Are you interested in exploring more video-based activities? Here are the other three I promised.
4. Catching a liar. Honesty is a great topic to discuss with students because it can be placed within so many different contexts depending on the kind of learners you are working with. You can discuss the need for honesty at home, at school, in personal relationships, or in the workplace. BuzzFeedVideo has a two-minute clip on How to Tell If Someone Is Lying to You. Because the clip is short, you might require at least two viewings. First, you could ask students to come to class having watched the clip once and written the basic signs that tell you a person is lying (forgiving the lack of parallel structure since it’s not used in the video!): eye movement, hiding body parts, grooming, head movement, and audible cues. Then in class you can assign small groups of students a particular sign and have them be responsible for noting as many details or examples possible during a group viewing of the clip. Just as volunteers spoke in the video, one student from each small group can speak for 15 seconds on an assigned topic. The class must use the information learned from the video to explain why they think the speaker is telling the truth or lying. If you wish to combine this listening activity with grammar, consider my Bluffing game that requires use of the present perfect and simple past.
5. Trying to live longer. BuzzFeedYellow has a two-minute clip on How to Live to 100. As a pre-listening task, ask students to make their own lists. Require 3-5 items. Students may share their ideas with the class or with a partner. As a second pre-listening task, invite them to make predictions as a class. You can prepare them by telling them the main topics: diet, exercise, and positive attitude. Can they guess the specific ideas and advice that will be presented in the video? As they watch the video, they can confirm their predictions and also compare their lists to what is presented. Do they agree or disagree? Perhaps additions or changes to their lists will occur after watching the video. In small groups, students can be challenged to compile their lists and submit only one. Each student can argue the necessity of including a particular item. This language topic works nicely with modal verbs (You should exercise every day.) or expressions of reason and result (Because of/ thanks to/ due to her vegetarian diet, the woman feels much healthier.) An optional activity can be to watch a second related video by List25 and compare ideas. Check out 25 Ways You Can Live A Longer Life. Are there any items that appear on both lists?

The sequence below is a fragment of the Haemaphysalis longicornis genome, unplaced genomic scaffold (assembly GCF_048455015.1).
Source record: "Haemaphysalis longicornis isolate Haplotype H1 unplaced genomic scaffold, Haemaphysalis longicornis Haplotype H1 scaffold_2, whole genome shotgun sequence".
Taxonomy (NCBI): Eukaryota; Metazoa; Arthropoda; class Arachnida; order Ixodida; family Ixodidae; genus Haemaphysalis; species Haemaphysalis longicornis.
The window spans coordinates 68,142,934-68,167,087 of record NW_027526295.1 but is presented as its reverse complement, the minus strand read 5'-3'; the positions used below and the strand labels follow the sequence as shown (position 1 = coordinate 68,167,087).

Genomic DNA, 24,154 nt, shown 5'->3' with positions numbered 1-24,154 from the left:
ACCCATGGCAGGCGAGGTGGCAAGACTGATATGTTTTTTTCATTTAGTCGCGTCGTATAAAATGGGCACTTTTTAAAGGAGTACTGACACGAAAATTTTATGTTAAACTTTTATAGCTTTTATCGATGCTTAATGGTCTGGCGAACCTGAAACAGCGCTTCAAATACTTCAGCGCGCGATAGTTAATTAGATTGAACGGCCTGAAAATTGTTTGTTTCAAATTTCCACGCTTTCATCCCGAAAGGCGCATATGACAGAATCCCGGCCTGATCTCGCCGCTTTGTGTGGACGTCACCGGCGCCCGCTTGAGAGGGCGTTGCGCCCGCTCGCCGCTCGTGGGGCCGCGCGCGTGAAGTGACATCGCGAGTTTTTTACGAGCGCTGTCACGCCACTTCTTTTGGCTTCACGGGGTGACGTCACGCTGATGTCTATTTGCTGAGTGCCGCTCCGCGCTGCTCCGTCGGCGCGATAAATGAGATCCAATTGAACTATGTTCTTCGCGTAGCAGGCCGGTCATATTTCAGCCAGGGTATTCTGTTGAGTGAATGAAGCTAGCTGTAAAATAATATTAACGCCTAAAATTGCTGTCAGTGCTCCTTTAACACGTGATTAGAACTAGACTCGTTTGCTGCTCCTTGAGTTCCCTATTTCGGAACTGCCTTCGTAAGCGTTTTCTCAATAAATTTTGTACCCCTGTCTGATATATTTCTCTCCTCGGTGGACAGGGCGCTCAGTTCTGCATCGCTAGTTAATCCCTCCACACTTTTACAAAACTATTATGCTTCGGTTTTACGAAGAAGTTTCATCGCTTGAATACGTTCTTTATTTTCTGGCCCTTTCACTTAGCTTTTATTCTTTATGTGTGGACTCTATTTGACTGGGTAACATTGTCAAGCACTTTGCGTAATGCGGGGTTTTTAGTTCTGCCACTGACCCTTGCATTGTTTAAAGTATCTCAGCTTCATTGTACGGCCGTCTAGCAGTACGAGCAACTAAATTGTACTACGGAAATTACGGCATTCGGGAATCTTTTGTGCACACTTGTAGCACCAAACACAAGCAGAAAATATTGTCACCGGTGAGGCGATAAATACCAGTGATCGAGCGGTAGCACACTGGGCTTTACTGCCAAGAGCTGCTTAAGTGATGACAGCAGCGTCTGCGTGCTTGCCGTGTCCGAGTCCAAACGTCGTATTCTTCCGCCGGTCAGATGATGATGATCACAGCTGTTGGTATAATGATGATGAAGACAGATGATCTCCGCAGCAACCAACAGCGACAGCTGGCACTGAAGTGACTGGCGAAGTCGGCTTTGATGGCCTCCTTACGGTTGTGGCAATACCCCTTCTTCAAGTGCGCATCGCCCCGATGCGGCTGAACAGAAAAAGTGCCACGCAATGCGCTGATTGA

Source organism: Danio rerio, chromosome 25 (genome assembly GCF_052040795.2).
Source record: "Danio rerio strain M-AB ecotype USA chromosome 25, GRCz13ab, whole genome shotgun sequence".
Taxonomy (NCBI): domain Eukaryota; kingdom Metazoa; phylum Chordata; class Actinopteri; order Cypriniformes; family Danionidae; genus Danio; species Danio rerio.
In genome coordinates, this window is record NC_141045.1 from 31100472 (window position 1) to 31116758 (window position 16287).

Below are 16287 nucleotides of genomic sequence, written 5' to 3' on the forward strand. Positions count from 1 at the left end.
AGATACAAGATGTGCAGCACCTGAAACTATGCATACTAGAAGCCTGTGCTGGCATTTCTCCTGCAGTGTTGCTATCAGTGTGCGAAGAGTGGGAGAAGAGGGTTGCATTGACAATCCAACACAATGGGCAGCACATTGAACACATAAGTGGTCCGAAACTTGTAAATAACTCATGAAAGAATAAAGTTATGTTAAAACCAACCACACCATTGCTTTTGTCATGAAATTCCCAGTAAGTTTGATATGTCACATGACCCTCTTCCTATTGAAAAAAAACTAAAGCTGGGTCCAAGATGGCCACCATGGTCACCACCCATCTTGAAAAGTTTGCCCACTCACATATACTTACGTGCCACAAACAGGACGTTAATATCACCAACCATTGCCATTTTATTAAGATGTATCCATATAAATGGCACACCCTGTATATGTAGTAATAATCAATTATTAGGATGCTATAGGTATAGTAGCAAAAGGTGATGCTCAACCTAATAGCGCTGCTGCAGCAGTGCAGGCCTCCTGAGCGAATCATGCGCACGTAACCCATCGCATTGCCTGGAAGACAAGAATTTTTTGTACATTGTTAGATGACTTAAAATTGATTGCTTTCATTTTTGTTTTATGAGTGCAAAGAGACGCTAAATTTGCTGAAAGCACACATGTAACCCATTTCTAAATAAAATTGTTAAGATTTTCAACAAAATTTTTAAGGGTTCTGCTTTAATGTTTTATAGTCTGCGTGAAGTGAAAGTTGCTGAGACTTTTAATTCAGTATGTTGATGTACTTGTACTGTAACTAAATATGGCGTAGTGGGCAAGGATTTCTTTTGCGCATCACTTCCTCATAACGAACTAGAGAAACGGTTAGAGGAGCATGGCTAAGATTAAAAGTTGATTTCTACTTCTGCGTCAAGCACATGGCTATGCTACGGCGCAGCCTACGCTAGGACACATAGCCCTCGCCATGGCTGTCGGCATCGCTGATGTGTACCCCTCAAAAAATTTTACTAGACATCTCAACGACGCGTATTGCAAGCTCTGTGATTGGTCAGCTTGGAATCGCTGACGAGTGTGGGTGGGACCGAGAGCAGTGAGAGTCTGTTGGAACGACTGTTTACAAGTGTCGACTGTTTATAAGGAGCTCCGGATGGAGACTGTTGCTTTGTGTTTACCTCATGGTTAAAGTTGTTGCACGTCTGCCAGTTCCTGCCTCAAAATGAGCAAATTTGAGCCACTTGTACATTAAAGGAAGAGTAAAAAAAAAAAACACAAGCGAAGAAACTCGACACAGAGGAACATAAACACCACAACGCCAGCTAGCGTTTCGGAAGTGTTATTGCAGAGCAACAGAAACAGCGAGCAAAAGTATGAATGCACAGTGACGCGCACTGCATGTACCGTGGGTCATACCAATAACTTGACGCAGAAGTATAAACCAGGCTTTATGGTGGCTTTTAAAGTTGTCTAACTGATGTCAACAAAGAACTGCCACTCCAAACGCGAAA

6. Talking about strange foods. “Strange” is a subjective word, as is “delicious.” You’d need to be sensitive if you work with BuzzFeedYellow’s Americans Taste Exotic Asian Foods. However, touching upon cultural differences and differences in perception can be a very positive experience in an international classroom. The point isn’t to mock or insult, but rather to laugh at our natural reactions to things that are very different. This very human tendency is what can unite a mixed group as they come to a shared understanding. I once had a group of students write about the strangest thing they ever ate. One student had the insight to write about a favorite snack that was familiar to her but likely strange to her peers in the ESL classroom. The dish? – Fried grasshoppers. The goal was to create a descriptive writing that appealed to the senses, and students also learned about one another’s preferences. The video could be used to set the context for a discussion about strange foods and foods common in one’s culture. This in turn could lead to a short writing assignment: (1) Write one paragraph about the strangest food you ever tasted. OR (2) Write one paragraph describing a food you like, but which is not likely found in other countries. Alternatively, students could be assigned a Web search for a recipe for one of the foods mentioned by a classmate. For example, can they find and then explain how exactly to prepare fried grasshoppers?